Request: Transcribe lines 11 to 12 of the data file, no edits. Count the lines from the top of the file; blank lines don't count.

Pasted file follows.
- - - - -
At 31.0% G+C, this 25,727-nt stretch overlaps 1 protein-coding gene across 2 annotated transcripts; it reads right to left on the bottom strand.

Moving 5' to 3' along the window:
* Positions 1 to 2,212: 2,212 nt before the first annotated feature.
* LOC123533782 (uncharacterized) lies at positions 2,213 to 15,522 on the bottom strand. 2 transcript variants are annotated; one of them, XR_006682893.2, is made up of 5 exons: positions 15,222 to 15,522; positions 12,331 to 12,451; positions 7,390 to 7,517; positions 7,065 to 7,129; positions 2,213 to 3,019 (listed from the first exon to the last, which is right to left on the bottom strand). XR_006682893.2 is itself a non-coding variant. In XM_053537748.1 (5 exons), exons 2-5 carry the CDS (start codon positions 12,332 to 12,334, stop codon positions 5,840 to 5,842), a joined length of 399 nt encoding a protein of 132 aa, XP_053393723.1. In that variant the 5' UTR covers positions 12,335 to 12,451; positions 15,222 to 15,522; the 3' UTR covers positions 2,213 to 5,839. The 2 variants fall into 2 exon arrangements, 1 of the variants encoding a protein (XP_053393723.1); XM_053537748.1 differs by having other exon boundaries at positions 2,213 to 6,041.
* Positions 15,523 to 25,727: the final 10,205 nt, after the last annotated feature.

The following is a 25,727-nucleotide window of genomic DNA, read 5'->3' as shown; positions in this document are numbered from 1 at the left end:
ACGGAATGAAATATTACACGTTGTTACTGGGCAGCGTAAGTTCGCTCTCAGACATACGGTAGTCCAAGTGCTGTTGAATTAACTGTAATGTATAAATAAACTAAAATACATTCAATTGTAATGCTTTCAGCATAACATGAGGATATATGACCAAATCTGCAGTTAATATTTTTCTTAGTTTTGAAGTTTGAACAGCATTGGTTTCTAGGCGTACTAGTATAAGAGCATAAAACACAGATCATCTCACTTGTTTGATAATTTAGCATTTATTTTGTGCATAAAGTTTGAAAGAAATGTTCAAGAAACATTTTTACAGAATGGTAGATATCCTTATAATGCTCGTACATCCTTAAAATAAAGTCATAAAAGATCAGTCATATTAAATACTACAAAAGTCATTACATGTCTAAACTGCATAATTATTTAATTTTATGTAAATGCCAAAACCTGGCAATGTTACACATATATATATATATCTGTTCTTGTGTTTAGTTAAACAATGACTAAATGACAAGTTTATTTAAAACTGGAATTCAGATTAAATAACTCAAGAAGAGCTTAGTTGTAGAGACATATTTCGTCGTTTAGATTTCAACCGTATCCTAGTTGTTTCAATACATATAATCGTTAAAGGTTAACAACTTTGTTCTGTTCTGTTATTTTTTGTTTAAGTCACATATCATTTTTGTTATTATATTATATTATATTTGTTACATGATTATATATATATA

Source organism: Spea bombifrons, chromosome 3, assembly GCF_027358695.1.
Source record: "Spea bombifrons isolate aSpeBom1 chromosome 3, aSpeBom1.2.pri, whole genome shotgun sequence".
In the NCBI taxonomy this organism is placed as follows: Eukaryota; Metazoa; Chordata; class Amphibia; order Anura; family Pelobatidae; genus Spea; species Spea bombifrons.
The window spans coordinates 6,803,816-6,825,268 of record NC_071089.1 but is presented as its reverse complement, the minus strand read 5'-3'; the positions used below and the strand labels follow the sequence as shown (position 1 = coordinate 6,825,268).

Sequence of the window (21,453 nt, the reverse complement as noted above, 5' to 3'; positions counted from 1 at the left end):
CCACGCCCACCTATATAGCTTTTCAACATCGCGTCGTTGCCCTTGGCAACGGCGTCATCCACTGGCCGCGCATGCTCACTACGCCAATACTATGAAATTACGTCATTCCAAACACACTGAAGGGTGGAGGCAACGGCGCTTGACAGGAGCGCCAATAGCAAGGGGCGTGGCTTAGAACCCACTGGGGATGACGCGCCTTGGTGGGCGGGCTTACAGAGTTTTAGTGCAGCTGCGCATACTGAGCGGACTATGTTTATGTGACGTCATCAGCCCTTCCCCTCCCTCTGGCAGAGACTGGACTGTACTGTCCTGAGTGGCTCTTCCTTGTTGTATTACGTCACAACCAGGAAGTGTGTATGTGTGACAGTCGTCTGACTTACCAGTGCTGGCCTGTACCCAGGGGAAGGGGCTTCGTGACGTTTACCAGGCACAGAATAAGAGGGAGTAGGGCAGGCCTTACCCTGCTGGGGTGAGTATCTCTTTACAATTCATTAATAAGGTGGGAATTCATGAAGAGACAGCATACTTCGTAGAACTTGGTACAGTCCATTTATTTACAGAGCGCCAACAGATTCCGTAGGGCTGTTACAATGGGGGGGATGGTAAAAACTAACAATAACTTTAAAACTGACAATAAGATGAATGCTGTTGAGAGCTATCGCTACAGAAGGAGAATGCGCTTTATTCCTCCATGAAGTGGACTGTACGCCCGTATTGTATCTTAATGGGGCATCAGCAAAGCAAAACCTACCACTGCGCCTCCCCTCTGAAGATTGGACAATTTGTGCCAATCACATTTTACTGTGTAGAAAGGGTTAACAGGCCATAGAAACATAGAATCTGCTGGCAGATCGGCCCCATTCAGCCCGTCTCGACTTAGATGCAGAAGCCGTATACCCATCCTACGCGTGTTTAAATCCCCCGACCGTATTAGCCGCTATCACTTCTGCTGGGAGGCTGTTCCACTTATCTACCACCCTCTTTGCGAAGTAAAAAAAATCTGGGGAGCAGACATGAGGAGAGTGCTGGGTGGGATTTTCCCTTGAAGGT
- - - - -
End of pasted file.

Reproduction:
The window spans coordinates 6,803,816-6,825,268 of record NC_071089.1 but is presented as its reverse complement, the minus strand read 5'-3'; the positions used below and the strand labels follow the sequence as shown (position 1 = coordinate 6,825,268).

Sequence of the window (21,453 nt, the reverse complement as noted above, 5' to 3'; positions counted from 1 at the left end):